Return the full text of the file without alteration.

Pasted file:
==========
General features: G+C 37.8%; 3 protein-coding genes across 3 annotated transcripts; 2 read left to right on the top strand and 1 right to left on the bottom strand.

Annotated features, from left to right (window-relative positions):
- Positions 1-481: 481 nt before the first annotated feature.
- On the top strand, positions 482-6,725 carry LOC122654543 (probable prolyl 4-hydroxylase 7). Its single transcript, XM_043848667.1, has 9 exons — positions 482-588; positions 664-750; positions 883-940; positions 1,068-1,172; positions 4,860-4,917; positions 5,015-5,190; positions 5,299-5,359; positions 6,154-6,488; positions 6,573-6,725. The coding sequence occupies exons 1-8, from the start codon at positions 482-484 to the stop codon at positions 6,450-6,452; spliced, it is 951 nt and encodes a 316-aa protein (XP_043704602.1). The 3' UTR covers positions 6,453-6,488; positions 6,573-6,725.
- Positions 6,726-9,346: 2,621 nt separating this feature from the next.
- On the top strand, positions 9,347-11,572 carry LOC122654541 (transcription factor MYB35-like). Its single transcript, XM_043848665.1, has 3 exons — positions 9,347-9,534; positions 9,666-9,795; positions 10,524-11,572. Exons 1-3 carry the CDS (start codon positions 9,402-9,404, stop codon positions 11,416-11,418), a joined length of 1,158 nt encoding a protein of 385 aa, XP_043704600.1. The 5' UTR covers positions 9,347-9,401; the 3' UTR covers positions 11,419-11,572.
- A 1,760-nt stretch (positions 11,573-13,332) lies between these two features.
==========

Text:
General features: G+C 37.8%; 3 protein-coding genes across 3 annotated transcripts; 2 read left to right on the top strand and 1 right to left on the bottom strand.

Annotated features, from left to right (window-relative positions):
- Positions 1-481: 481 nt before the first annotated feature.
- On the top strand, positions 482-6,725 carry LOC122654543 (probable prolyl 4-hydroxylase 7). Its single transcript, XM_043848667.1, has 9 exons — positions 482-588; positions 664-750; positions 883-940; positions 1,068-1,172; positions 4,860-4,917; positions 5,015-5,190; positions 5,299-5,359; positions 6,154-6,488; positions 6,573-6,725. The coding sequence occupies exons 1-8, from the start codon at positions 482-484 to the stop codon at positions 6,450-6,452; spliced, it is 951 nt and encodes a 316-aa protein (XP_043704602.1). The 3' UTR covers positions 6,453-6,488; positions 6,573-6,725.
- Positions 6,726-9,346: 2,621 nt separating this feature from the next.
- On the top strand, positions 9,347-11,572 carry LOC122654541 (transcription factor MYB35-like). Its single transcript, XM_043848665.1, has 3 exons — positions 9,347-9,534; positions 9,666-9,795; positions 10,524-11,572. Exons 1-3 carry the CDS (start codon positions 9,402-9,404, stop codon positions 11,416-11,418), a joined length of 1,158 nt encoding a protein of 385 aa, XP_043704600.1. The 5' UTR covers positions 9,347-9,401; the 3' UTR covers positions 11,419-11,572.
- A 1,760-nt stretch (positions 11,573-13,332) lies between these two features.